One model, the 2014 Flying Cloud, is a 25-foot trailer that sleeps up to eight people and features three wall-mounted TVs, two bunk beds, Blu-ray players, LED interior lighting and a spacious bathroom. Another model, the 27-foot Eddie Bauer, sleeps up to five and features a fern-green “sunbrella” awning and a sports hatch in which users can stow a couple of bikes or kayaks.

The 27-foot International, with its trim, modernist design — the Airstream catalog describes it as “SoHo loft meets spaceship vibe” — has plush leather seats, sleek metal cabinets and surfaces, even a doorbell outside. When Clement left his 6000-square-foot loft in Montréal, he moved into one of these for seven months, and says the large windows made him feel anything but claustrophobic.

“I had a fabulous time,” he says. “It was awesome.”

While the RV industry isn’t generally known for its eco-friendliness — remember how Gulf Coast Katrina victims were sickened by formaldehyde-tainted FEMA trailers? — Clement says Airstream strives to make its products as green as they are silver. Last year, Nomad acquired a Brattleboro-based company that builds Airstreams specifically designed for people with heightened chemical sensitivities. The company’s new insulation is made from silica, a plant-based material that is naturally resistant to mold and pests.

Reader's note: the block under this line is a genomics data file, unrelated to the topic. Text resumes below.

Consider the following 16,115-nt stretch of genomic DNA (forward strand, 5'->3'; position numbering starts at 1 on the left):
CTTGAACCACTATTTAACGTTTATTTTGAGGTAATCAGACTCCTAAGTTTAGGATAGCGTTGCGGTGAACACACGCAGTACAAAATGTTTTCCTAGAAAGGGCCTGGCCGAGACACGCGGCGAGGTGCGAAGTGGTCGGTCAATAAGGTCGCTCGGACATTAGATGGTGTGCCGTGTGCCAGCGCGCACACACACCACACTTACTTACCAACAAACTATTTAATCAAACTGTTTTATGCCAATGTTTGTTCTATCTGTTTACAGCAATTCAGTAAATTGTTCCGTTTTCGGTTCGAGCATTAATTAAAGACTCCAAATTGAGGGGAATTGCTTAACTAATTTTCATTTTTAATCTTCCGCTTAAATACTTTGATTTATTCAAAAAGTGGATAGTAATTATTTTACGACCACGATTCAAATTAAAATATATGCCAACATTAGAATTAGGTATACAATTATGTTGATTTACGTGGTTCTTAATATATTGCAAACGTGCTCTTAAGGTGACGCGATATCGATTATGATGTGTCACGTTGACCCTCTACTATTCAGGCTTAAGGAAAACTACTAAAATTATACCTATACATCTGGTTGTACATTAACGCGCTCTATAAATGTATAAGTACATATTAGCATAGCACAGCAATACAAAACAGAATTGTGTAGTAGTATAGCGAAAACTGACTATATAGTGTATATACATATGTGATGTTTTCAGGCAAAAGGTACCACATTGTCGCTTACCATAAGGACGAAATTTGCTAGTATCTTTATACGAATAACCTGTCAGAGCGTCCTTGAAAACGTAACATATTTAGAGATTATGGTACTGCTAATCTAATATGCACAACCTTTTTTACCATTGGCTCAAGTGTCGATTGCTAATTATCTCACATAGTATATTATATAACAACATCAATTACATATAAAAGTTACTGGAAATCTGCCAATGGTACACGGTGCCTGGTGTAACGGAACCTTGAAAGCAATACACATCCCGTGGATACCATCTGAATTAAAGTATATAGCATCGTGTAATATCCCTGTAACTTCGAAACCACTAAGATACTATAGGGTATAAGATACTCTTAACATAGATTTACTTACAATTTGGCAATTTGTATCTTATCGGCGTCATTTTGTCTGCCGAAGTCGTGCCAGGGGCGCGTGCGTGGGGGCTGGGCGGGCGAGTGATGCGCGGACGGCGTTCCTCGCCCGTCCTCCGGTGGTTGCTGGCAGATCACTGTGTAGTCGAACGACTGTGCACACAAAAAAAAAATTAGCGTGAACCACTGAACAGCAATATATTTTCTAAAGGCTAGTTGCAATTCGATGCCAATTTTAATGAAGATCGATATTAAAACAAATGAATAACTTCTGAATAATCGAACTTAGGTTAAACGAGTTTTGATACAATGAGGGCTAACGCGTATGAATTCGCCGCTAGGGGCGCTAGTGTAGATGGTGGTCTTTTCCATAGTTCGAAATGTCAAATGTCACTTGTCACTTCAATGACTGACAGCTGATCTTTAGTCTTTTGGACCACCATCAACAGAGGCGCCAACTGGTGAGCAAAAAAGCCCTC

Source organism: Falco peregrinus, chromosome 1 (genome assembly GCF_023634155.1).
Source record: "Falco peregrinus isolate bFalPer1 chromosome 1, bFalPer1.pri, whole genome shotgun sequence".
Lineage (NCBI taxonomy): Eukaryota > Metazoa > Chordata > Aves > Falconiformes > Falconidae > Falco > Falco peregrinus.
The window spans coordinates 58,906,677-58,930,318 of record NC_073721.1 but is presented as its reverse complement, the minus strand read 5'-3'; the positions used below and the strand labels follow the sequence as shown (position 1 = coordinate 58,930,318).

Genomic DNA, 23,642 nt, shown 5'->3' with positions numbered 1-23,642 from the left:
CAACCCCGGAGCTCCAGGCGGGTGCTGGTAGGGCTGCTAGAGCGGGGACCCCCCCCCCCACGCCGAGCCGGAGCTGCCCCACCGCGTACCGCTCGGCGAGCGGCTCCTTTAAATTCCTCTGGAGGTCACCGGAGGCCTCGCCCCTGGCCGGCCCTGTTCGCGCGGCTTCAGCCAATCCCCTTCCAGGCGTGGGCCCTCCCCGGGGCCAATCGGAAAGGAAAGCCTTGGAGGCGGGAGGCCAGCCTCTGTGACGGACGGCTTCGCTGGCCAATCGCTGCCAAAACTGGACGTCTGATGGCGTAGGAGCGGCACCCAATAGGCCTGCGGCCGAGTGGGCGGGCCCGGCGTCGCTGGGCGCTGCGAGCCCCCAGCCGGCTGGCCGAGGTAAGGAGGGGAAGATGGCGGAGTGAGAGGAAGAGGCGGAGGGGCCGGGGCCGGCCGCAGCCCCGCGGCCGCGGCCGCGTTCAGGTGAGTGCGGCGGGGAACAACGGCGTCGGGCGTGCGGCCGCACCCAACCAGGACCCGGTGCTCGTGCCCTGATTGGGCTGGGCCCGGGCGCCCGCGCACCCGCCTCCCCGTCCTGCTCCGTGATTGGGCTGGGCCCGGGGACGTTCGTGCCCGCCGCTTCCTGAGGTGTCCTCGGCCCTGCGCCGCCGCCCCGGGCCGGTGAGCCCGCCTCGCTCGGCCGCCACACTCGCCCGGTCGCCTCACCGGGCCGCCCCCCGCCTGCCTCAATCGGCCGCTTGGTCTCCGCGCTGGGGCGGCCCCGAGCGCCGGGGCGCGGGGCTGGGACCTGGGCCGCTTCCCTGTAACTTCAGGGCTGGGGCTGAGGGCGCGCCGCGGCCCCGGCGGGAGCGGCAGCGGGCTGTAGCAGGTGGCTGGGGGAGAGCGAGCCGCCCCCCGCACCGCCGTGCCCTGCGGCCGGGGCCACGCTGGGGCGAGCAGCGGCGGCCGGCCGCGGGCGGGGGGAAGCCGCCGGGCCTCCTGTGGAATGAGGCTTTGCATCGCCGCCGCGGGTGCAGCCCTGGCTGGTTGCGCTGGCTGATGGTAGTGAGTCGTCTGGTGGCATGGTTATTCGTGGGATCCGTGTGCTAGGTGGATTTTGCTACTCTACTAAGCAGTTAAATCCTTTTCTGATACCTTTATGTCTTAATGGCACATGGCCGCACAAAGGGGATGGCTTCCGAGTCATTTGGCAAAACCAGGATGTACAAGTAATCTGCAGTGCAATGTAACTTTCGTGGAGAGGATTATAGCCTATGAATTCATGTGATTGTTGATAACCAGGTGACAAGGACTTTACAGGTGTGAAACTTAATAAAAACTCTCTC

The Montréal business duo see their dealership not just as a place to buy high-end RVs, but as a destination unto itself. In the coming months, Langevin and Clement plan to renovate their entire showroom with the look and feel of a cosmopolitan convention center. By later this year, they expect to have a modular Airstream installed on rails; they’ll be able to separate it into several parts and roll it around the showroom floor. Projectors will flash images of Airstream’s rich history on the walls and ceilings. Eventually, Langevin and Clement envision renting out the showroom for corporate events, holiday parties, perhaps even Airstreamer weddings.

Admittedly, Airstream living isn’t everyone’s idea of rustic camping. But Clement and Langevin are selling an image and a lifestyle as much as a product. Both in their work and in their workspace, positioned at the edge of New York’s largest natural outdoor recreational area, they’re looking to create what Clement calls “the wow effect — with the Adirondacks in the background.”

The orignal print version of this article was headlined "Silver Bullet"

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About The Author

Ken Picard

Ken Picard

Ken Picard has been a Seven Days staff writer since 2002. He has won numerous awards for his work, including the Vermont Press Association's 2005 Mavis Doyle award, a general excellence prize for reporters.